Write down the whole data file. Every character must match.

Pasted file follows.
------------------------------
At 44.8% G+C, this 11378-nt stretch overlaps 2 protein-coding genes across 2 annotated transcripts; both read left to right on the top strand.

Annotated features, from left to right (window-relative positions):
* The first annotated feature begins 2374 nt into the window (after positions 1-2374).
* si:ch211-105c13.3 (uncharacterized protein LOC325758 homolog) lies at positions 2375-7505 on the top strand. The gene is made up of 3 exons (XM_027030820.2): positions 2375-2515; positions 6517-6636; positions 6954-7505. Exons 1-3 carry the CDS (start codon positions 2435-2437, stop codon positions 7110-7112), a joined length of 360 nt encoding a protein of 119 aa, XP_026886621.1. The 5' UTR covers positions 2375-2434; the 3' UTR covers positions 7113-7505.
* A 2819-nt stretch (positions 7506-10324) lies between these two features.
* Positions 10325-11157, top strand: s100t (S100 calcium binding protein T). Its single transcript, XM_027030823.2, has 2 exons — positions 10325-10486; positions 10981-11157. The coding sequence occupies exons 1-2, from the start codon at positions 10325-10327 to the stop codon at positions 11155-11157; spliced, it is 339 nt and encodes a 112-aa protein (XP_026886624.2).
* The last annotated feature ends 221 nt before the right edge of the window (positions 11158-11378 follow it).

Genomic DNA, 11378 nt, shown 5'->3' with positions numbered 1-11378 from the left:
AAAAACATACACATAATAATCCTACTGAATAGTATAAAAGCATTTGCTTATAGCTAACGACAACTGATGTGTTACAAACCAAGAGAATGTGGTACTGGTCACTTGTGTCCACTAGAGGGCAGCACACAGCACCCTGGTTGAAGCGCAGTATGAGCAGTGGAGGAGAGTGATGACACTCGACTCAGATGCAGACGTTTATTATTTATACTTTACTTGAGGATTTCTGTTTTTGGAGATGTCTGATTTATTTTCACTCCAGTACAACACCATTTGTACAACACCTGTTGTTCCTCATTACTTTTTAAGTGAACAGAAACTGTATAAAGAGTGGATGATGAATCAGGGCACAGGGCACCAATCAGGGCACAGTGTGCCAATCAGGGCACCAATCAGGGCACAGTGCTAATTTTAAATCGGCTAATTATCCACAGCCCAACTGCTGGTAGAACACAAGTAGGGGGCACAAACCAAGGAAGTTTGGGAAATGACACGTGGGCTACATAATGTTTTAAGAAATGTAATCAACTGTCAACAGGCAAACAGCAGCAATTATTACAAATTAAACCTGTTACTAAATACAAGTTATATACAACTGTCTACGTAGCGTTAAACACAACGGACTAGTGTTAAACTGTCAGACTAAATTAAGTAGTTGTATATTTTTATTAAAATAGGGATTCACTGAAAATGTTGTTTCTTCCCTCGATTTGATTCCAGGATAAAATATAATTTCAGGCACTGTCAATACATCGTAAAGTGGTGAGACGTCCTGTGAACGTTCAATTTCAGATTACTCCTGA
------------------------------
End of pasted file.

At 44.8% G+C, this 11378-nt stretch overlaps 2 protein-coding genes across 2 annotated transcripts; both read left to right on the top strand.

Annotated features, from left to right (window-relative positions):
* The first annotated feature begins 2374 nt into the window (after positions 1-2374).
* si:ch211-105c13.3 (uncharacterized protein LOC325758 homolog) lies at positions 2375-7505 on the top strand. The gene is made up of 3 exons (XM_027030820.2): positions 2375-2515; positions 6517-6636; positions 6954-7505. Exons 1-3 carry the CDS (start codon positions 2435-2437, stop codon positions 7110-7112), a joined length of 360 nt encoding a protein of 119 aa, XP_026886621.1. The 5' UTR covers positions 2375-2434; the 3' UTR covers positions 7113-7505.
* A 2819-nt stretch (positions 7506-10324) lies between these two features.
* Positions 10325-11157, top strand: s100t (S100 calcium binding protein T). Its single transcript, XM_027030823.2, has 2 exons — positions 10325-10486; positions 10981-11157. The coding sequence occupies exons 1-2, from the start codon at positions 10325-10327 to the stop codon at positions 11155-11157; spliced, it is 339 nt and encodes a 112-aa protein (XP_026886624.2).
* The last annotated feature ends 221 nt before the right edge of the window (positions 11158-11378 follow it).

Genomic DNA, 11378 nt, shown 5'->3' with positions numbered 1-11378 from the left:
AAAAACATACACATAATAATCCTACTGAATAGTATAAAAGCATTTGCTTATAGCTAACGACAACTGATGTGTTACAAACCAAGAGAATGTGGTACTGGTCACTTGTGTCCACTAGAGGGCAGCACACAGCACCCTGGTTGAAGCGCAGTATGAGCAGTGGAGGAGAGTGATGACACTCGACTCAGATGCAGACGTTTATTATTTATACTTTACTTGAGGATTTCTGTTTTTGGAGATGTCTGATTTATTTTCACTCCAGTACAACACCATTTGTACAACACCTGTTGTTCCTCATTACTTTTTAAGTGAACAGAAACTGTATAAAGAGTGGATGATGAATCAGGGCACAGGGCACCAATCAGGGCACAGTGTGCCAATCAGGGCACCAATCAGGGCACAGTGCTAATTTTAAATCGGCTAATTATCCACAGCCCAACTGCTGGTAGAACACAAGTAGGGGGCACAAACCAAGGAAGTTTGGGAAATGACACGTGGGCTACATAATGTTTTAAGAAATGTAATCAACTGTCAACAGGCAAACAGCAGCAATTATTACAAATTAAACCTGTTACTAAATACAAGTTATATACAACTGTCTACGTAGCGTTAAACACAACGGACTAGTGTTAAACTGTCAGACTAAATTAAGTAGTTGTATATTTTTATTAAAATAGGGATTCACTGAAAATGTTGTTTCTTCCCTCGATTTGATTCCAGGATAAAATATAATTTCAGGCACTGTCAATACATCGTAAAGTGGTGAGACGTCCTGTGAACGTTCAATTTCAGATTACTCCTGA